In most catfish producing countries, hybrids named Heteroclarias are available from hatcheries that have fertilised oocytes collected from Heterobranchus longifilis females with milt from Clarias gariepinus. The resulting fry usually show improved growth compared to the parental species. However, they are unable to reproduce, even when artificial breeding techniques are used. In addition, this hybrid is reported to exhibit aggressive behaviour and large variations in body weight. This makes them prone to poor survival rates in grow-out ponds; cannibalistic behaviour is commonplace in Clarias species.

Ongrowing Techniques

Many different systems are used for ongrowing African catfish, including those detailed below.

Traditional flooded ponds

For the flood ponds in the Nkam Valley in Cameroon (locally known as Mbeuth), pond preparation is performed just after traditional rituals at the end of the dry season, with the extraction of the bottom mud and rehabilitation of the fish shelters. Sunshine stimulates natural productivity before the start of the next rainy season in early April. Weedy grasses and shrubs invade the sites (the main shrub being Alchornea cordifolia) in April-July. In normal years, flooding of the Nkam River and its tributaries occurs in July-October. Flood ponds are inundated at that time and fish recruit naturally to find the necessary food and shelter. Supplemental fish feeding is provided by some farmers in December and January, using table scraps or individual industrial by-products such as wheat middling or rice bran. Water retreat starts and ponds are drained and fish harvested from January to March. Average pond size and depth in the Nkam valley are 40 m2 (475 ponds, range 2–240 m2) and 1.7 m (range 0.5 to 3 m), respectively. Most ponds are harvested after a one-year rearing cycle (52 percent) or after 2 years (45 percent). Exceptionally high flood pond production rates are sometimes recorded - up to 860 kg/100 m2/year of fish (consisting of 75 percent C. jaensis, 20 percent C. gariepinus, and 5 percent Channa obscura plus Oreochromis sp.).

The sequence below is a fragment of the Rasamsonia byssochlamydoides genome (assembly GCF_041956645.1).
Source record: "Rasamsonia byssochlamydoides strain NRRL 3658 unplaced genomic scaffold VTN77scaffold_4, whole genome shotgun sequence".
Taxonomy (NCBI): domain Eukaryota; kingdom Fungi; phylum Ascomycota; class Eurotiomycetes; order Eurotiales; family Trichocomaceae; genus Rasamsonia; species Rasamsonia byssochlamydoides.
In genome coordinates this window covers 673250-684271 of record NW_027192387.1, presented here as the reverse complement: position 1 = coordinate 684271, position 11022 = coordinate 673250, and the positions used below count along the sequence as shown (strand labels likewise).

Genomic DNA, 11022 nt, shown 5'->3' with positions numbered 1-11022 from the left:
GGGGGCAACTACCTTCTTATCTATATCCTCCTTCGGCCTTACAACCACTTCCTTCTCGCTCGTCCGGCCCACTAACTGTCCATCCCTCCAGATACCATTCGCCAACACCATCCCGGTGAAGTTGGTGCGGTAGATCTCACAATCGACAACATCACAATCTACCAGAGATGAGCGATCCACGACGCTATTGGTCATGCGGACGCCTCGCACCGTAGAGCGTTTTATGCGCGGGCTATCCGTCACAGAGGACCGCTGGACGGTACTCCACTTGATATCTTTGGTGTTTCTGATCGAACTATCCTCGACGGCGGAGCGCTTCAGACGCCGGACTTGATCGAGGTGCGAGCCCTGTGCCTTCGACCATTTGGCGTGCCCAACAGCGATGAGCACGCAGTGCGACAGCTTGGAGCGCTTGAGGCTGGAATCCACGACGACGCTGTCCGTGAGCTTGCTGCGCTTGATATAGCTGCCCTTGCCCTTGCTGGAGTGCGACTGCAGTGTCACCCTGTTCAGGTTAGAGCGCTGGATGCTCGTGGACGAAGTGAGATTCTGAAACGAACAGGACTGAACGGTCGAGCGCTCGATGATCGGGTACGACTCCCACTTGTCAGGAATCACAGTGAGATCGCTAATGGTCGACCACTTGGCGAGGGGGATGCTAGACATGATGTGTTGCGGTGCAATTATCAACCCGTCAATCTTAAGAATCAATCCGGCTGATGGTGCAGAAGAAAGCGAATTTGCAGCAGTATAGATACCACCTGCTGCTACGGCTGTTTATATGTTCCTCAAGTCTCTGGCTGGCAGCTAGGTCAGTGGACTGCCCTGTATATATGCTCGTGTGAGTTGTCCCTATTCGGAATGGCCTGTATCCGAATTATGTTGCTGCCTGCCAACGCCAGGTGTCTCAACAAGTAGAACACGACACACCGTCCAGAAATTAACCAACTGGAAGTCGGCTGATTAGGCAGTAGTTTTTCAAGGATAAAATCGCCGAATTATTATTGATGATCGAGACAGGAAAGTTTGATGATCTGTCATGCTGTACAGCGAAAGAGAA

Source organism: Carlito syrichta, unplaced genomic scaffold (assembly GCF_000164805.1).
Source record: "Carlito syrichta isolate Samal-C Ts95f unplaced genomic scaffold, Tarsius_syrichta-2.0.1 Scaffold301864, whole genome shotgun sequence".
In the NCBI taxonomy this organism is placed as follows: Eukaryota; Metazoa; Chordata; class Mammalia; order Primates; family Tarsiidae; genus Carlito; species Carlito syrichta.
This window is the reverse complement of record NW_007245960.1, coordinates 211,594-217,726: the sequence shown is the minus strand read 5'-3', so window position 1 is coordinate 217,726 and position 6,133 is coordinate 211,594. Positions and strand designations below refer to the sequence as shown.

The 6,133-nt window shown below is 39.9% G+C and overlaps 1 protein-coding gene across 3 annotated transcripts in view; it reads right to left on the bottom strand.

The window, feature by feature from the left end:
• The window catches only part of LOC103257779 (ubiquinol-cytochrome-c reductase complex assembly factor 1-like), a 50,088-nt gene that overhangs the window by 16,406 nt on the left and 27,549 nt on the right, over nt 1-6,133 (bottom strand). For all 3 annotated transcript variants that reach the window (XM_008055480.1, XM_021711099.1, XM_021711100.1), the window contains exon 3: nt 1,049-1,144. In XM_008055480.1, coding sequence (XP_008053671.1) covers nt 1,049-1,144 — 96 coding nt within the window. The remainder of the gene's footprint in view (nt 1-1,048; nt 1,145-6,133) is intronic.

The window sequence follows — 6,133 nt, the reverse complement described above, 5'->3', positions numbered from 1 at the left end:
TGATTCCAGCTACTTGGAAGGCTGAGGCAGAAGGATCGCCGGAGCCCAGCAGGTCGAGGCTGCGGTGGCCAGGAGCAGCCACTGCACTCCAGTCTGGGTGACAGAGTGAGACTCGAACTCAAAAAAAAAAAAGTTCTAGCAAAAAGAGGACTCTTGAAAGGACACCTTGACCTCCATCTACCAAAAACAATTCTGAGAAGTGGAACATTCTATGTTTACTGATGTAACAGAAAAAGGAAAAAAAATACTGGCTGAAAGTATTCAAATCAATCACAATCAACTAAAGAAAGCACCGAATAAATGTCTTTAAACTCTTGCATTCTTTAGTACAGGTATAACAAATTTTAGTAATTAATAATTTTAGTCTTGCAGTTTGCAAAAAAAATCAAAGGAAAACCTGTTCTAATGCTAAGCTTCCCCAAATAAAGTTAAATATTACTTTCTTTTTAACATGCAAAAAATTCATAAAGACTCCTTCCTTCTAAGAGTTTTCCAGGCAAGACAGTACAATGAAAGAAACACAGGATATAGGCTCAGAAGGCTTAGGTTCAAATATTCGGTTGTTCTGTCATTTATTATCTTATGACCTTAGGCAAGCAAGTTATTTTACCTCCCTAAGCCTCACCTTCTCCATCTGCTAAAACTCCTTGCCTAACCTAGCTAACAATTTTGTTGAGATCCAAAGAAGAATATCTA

Catfish holes in Bangladesh and Nepal

African catfish were unofficially introduced into Nepal in 1996-97 by fry traders from India and Bangladesh. Their culture has been expanding rapidly since early 2000s. Recently, culture in small pits or ditches has been promoted by NGOs and other organizations. Research trials were set up in 1-2 m3 sized ditches at first. Now, private ponds/ditches vary from 1 m2 to 2 500 m2 with no specific design. According to unconfirmed sources, catfish fry are transported all the way from Calcutta, India and from Bangladesh, but some Nepalese farmers have already started producing hatchlings. With stocking rates of 1 g fry at 40-80/m3, harvests of 200-300 g fish with 30-50 percent survival rates are recorded after 5-7 months rearing. This equates to a production rate of ~40-60 tonnes/ha. This is slightly higher than in Bangladesh. Clarias gariepinus reared alongside with the local C. batracus are fed with offal, bread, mustard oilcake, maize flour, and restaurant garbage. About 300 tonnes is said to be produced in Nepal in 2010. However, this alien, carnivorous and predatory species is a threat to the native fish of Nepal.

Polyculture Ponds in Earthen Ponds

African catfish fingerlings, preferably homogenous batches with individual weights of >10 g, are stocked into mixed-sex Nile tilapia grow-out ponds. The stocking density that allows good predation of tilapia offspring is 0.5-1 catfish: 2 tilapia. Usual stocking densities remain below 5/m2 (or 50 g initial biomass/m2) but exceptionally higher rates may be used (10-15/m2) when mechanical aeration is available. Ponds are fertilised and feeding is applied for 6 to 11 months before the harvesting and marketing of table fish. For small-scale rural farmers stocking is performed during January to March and harvesting targets marketing for the Christmas and New Year festivities. Such ponds are fertilised using a compost crib covering 10 percent of the pond surface and regularly loaded using miscellaneous organic leftovers that are available within the farm (kitchen refuse, rotten fruit, dead slaughtered land animals, manure from land animal husbandry, etc.).